Investigating the role of O-GlcNAc in the regulation of human Oct4
Brimble, Sandra Nicole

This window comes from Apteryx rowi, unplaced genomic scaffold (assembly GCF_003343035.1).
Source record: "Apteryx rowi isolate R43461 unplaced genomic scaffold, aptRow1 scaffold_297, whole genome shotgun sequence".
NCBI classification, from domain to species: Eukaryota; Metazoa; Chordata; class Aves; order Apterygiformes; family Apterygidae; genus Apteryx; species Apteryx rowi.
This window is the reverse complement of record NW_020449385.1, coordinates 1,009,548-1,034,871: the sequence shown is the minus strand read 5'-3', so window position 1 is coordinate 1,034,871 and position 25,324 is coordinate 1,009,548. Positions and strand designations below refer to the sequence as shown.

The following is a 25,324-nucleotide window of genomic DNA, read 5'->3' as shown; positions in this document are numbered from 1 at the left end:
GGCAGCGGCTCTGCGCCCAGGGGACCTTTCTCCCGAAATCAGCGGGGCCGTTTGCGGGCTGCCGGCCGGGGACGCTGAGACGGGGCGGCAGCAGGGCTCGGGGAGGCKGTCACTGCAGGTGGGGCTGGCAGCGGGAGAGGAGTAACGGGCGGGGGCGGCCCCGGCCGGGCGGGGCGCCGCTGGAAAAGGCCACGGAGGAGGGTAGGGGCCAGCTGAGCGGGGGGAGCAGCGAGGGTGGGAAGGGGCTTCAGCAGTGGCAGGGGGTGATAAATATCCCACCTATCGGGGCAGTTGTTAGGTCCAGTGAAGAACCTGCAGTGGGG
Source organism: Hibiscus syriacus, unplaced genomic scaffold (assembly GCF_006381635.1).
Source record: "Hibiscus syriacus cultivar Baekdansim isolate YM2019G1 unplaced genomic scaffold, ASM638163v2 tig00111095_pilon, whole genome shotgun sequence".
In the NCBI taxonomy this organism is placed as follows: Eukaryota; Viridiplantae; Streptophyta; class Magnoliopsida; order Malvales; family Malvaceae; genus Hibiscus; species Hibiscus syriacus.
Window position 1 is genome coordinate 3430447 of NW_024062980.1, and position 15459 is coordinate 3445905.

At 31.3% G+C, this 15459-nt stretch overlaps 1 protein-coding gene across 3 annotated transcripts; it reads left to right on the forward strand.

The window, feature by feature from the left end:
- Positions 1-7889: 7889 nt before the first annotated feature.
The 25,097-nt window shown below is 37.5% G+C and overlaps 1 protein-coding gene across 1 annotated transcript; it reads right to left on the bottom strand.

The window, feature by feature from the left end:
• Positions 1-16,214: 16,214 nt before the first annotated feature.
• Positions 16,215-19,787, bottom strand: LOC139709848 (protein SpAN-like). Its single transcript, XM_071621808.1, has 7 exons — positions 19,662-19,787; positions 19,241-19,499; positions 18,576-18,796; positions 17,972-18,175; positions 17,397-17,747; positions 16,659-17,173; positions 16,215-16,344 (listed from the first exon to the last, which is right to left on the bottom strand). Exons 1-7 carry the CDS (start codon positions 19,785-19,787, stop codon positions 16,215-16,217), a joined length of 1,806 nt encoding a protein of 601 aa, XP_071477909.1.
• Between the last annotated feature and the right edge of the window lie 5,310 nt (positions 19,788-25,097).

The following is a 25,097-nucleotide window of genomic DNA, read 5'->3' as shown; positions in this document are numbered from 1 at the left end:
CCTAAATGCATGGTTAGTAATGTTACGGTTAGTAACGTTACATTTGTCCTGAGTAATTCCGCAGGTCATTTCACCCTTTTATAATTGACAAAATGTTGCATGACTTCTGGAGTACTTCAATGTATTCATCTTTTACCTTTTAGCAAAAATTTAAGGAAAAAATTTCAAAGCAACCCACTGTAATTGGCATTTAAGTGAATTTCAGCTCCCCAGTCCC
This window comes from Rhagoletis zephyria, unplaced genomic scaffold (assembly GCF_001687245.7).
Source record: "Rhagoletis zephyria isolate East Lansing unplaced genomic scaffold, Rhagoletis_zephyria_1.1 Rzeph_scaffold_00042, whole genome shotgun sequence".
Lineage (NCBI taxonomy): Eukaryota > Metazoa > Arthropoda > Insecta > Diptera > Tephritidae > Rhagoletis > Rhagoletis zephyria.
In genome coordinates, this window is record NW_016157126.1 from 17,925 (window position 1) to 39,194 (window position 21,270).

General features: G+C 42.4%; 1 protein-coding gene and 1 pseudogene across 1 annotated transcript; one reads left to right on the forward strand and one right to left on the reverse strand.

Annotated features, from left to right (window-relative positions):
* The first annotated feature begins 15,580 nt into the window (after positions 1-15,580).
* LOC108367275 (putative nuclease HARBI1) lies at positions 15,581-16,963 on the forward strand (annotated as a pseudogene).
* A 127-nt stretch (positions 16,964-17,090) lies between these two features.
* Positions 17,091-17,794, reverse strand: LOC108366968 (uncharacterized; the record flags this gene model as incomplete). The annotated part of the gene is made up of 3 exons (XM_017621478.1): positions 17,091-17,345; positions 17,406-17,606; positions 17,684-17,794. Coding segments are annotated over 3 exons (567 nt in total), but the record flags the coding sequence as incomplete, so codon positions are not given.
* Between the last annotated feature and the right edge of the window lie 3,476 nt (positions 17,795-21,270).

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O-linked β-N-acetylglucosamine (O-GlcNAc) is a single sugar modification found on many different classes of nuclear and cytoplasmic proteins. Addition of this modification, by the enzyme O-linked N-acetylglucosamine transferase (OGT), is dynamic and inducible. There is mounting evidence that O-GlcNAc plays a role in regulation of development but the mechanism is not clearly understood. One major class of proteins modified by O-GlcNAc is transcription factors. O-GlcNAc regulates transcription factor properties through a variety of different mechanisms including localization, stability and transcriptional activation. Maintenance of embryonic stem (ES) cell pluripotency requires tight regulation of several key transcription factors, many of which are modified by O-GlcNAc. Pou5f1 (Oct4) is one of the transcription factors required for pluripotency of ES cells and more recently, the generation of induced pluripotent stem (iPS) cells. The action of Oct4 is modulated by the addition of several post-translational modifications, including O-GlcNAc. Previous studies in mouse found a single site of O-GlcNAc addition responsible for transcriptional regulation. This study was designed to determine if this mechanism is conserved in human. We mapped 10 novel sites of O-GlcNAc attachment on human Oct4, and confirmed a role for OGT in transcriptional activation of Oct4 at a site distinct from that found in mouse that allows distinction between different Oct4 promoters. Additionally, we uncovered a potential new role for OGT that does not include its catalytic function. These results confirm that human Oct4 activity is being regulated by OGT by a mechanism that is independent of O-GlcNAc and distinct from mouse Oct4.